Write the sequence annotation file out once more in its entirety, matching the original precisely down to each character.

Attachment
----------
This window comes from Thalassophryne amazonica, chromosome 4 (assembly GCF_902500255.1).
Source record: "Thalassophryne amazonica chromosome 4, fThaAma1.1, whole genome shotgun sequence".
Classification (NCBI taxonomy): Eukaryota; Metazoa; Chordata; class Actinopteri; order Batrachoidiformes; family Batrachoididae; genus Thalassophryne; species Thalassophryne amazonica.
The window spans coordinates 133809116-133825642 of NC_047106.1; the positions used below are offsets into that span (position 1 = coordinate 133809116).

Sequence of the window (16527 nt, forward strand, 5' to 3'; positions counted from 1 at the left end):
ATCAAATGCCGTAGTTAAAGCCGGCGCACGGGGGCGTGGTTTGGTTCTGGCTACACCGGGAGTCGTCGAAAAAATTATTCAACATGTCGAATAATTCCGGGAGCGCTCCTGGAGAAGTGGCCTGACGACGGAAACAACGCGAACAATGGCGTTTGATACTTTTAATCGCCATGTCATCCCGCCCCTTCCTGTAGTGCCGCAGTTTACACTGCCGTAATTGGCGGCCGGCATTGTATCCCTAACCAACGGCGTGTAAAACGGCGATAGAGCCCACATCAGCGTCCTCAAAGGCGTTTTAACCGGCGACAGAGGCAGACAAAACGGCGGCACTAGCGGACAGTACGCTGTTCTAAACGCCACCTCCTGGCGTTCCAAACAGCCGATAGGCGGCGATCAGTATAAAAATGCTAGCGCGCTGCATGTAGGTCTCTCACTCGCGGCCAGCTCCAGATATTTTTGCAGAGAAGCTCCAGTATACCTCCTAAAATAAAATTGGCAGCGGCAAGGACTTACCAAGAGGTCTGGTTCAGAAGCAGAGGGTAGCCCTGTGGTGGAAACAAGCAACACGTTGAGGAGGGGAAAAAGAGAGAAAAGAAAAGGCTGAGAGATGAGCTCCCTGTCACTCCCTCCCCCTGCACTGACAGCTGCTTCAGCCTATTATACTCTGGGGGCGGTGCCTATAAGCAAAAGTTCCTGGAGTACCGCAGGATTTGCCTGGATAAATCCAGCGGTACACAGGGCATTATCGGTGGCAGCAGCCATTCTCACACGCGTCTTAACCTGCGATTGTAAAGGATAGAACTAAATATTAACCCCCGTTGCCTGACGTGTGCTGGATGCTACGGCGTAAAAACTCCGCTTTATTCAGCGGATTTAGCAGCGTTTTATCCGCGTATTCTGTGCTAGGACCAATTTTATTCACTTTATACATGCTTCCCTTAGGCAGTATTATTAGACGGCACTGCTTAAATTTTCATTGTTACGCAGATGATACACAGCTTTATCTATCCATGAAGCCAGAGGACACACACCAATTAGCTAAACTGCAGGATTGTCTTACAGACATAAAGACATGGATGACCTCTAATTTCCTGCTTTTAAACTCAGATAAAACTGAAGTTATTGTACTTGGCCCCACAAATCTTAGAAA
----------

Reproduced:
This window comes from Thalassophryne amazonica, chromosome 4 (assembly GCF_902500255.1).
Source record: "Thalassophryne amazonica chromosome 4, fThaAma1.1, whole genome shotgun sequence".
Classification (NCBI taxonomy): Eukaryota; Metazoa; Chordata; class Actinopteri; order Batrachoidiformes; family Batrachoididae; genus Thalassophryne; species Thalassophryne amazonica.
The window spans coordinates 133809116-133825642 of NC_047106.1; the positions used below are offsets into that span (position 1 = coordinate 133809116).

Sequence of the window (16527 nt, forward strand, 5' to 3'; positions counted from 1 at the left end):
ATCAAATGCCGTAGTTAAAGCCGGCGCACGGGGGCGTGGTTTGGTTCTGGCTACACCGGGAGTCGTCGAAAAAATTATTCAACATGTCGAATAATTCCGGGAGCGCTCCTGGAGAAGTGGCCTGACGACGGAAACAACGCGAACAATGGCGTTTGATACTTTTAATCGCCATGTCATCCCGCCCCTTCCTGTAGTGCCGCAGTTTACACTGCCGTAATTGGCGGCCGGCATTGTATCCCTAACCAACGGCGTGTAAAACGGCGATAGAGCCCACATCAGCGTCCTCAAAGGCGTTTTAACCGGCGACAGAGGCAGACAAAACGGCGGCACTAGCGGACAGTACGCTGTTCTAAACGCCACCTCCTGGCGTTCCAAACAGCCGATAGGCGGCGATCAGTATAAAAATGCTAGCGCGCTGCATGTAGGTCTCTCACTCGCGGCCAGCTCCAGATATTTTTGCAGAGAAGCTCCAGTATACCTCCTAAAATAAAATTGGCAGCGGCAAGGACTTACCAAGAGGTCTGGTTCAGAAGCAGAGGGTAGCCCTGTGGTGGAAACAAGCAACACGTTGAGGAGGGGAAAAAGAGAGAAAAGAAAAGGCTGAGAGATGAGCTCCCTGTCACTCCCTCCCCCTGCACTGACAGCTGCTTCAGCCTATTATACTCTGGGGGCGGTGCCTATAAGCAAAAGTTCCTGGAGTACCGCAGGATTTGCCTGGATAAATCCAGCGGTACACAGGGCATTATCGGTGGCAGCAGCCATTCTCACACGCGTCTTAACCTGCGATTGTAAAGGATAGAACTAAATATTAACCCCCGTTGCCTGACGTGTGCTGGATGCTACGGCGTAAAAACTCCGCTTTATTCAGCGGATTTAGCAGCGTTTTATCCGCGTATTCTGTGCTAGGACCAATTTTATTCACTTTATACATGCTTCCCTTAGGCAGTATTATTAGACGGCACTGCTTAAATTTTCATTGTTACGCAGATGATACACAGCTTTATCTATCCATGAAGCCAGAGGACACACACCAATTAGCTAAACTGCAGGATTGTCTTACAGACATAAAGACATGGATGACCTCTAATTTCCTGCTTTTAAACTCAGATAAAACTGAAGTTATTGTACTTGGCCCCACAAATCTTAGAAA